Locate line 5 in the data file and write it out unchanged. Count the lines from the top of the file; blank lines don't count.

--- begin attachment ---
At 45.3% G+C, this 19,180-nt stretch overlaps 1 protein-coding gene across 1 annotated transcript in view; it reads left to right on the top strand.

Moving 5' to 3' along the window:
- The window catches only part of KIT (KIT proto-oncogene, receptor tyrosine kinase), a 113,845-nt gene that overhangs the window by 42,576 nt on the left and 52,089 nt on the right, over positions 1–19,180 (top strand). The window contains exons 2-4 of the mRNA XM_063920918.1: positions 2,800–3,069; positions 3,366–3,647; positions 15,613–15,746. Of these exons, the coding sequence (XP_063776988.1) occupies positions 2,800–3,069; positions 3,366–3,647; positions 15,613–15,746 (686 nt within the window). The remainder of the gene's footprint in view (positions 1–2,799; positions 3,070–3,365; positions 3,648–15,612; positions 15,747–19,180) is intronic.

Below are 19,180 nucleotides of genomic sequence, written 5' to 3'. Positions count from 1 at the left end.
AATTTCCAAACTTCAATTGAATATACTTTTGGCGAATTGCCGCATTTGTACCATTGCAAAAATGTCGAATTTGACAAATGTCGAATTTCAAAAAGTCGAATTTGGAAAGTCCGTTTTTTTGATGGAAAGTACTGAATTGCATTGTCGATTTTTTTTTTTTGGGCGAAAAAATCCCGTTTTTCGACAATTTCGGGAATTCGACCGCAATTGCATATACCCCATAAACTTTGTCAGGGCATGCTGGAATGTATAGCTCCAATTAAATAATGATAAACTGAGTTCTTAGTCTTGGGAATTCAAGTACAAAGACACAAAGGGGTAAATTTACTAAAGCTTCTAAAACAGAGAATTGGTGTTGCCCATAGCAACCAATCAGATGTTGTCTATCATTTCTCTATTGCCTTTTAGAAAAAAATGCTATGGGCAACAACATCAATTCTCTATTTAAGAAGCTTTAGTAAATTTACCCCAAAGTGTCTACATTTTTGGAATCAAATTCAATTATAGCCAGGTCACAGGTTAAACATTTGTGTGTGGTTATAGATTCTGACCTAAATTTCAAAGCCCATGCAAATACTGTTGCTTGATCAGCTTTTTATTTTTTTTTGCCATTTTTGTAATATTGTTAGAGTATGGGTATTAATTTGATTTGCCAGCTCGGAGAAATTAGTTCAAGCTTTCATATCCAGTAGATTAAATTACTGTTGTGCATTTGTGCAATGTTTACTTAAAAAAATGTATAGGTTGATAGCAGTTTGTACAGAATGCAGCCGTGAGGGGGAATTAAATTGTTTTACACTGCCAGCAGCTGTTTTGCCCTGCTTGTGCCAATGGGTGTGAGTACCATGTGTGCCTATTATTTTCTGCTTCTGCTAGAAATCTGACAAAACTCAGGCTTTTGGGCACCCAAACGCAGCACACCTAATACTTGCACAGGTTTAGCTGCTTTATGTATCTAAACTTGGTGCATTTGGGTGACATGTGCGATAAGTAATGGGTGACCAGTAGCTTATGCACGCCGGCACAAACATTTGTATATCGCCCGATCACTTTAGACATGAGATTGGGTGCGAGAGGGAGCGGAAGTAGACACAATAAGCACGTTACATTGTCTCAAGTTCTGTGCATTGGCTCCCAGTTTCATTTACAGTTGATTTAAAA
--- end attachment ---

AATTTCCAAACTTCAATTGAATATACTTTTGGCGAATTGCCGCATTTGTACCATTGCAAAAATGTCGAATTTGACAAATGTCGAATTTCAAAAAGTCGAATTTGGAAAGTCCGTTTTTTTGATGGAAAGTACTGAATTGCATTGTCGATTTTTTTTTTTTGGGCGAAAAAATCCCGTTTTTCGACAATTTCGGGAATTCGACCGCAATTGCATATACCCCATAAACTTTGTCAGGGCATGCTGGAATGTATAGCTCCAATTAAATAATGATAAACTGAGTTCTTAGTCTTGGGAATTCAAGTACAAAGACACAAAGGGGTAAATTTACTAAAGCTTCTAAAACAGAGAATTGGTGTTGCCCATAGCAACCAATCAGATGTTGTCTATCATTTCTCTATTGCCTTTTAGAAAAAAATGCTATGGGCAACAACATCAATTCTCTATTTAAGAAGCTTTAGTAAATTTACCCCAAAGTGTCTACATTTTTGGAATCAAATTCAATTATAGCCAGGTCACAGGTTAAACATTTGTGTGTGGTTATAGATTCTGACCTAAATTTCAAAGCCCATGCAAATACTGTTGCTTGATCAGCTTTTTATTTTTTTTTGCCATTTTTGTAATATTGTTAGAGTATGGGTATTAATTTGATTTGCCAGCTCGGAGAAATTAGTTCAAGCTTTCATATCCAGTAGATTAAATTACTGTTGTGCATTTGTGCAATGTTTACTTAAAAAAATGTATAGGTTGATAGCAGTTTGTACAGAATGCAGCCGTGAGGGGGAATTAAATTGTTTTACACTGCCAGCAGCTGTTTTGCCCTGCTTGTGCCAATGGGTGTGAGTACCATGTGTGCCTATTATTTTCTGCTTCTGCTAGAAATCTGACAAAACTCAGGCTTTTGGGCACCCAAACGCAGCACACCTAATACTTGCACAGGTTTAGCTGCTTTATGTATCTAAACTTGGTGCATTTGGGTGACATGTGCGATAAGTAATGGGTGACCAGTAGCTTATGCACGCCGGCACAAACATTTGTATATCGCCCGATCACTTTAGACATGAGATTGGGTGCGAGAGGGAGCGGAAGTAGACACAATAAGCACGTTACATTGTCTCAAGTTCTGTGCATTGGCTCCCAGTTTCATTTACAGTTGATTTAAAA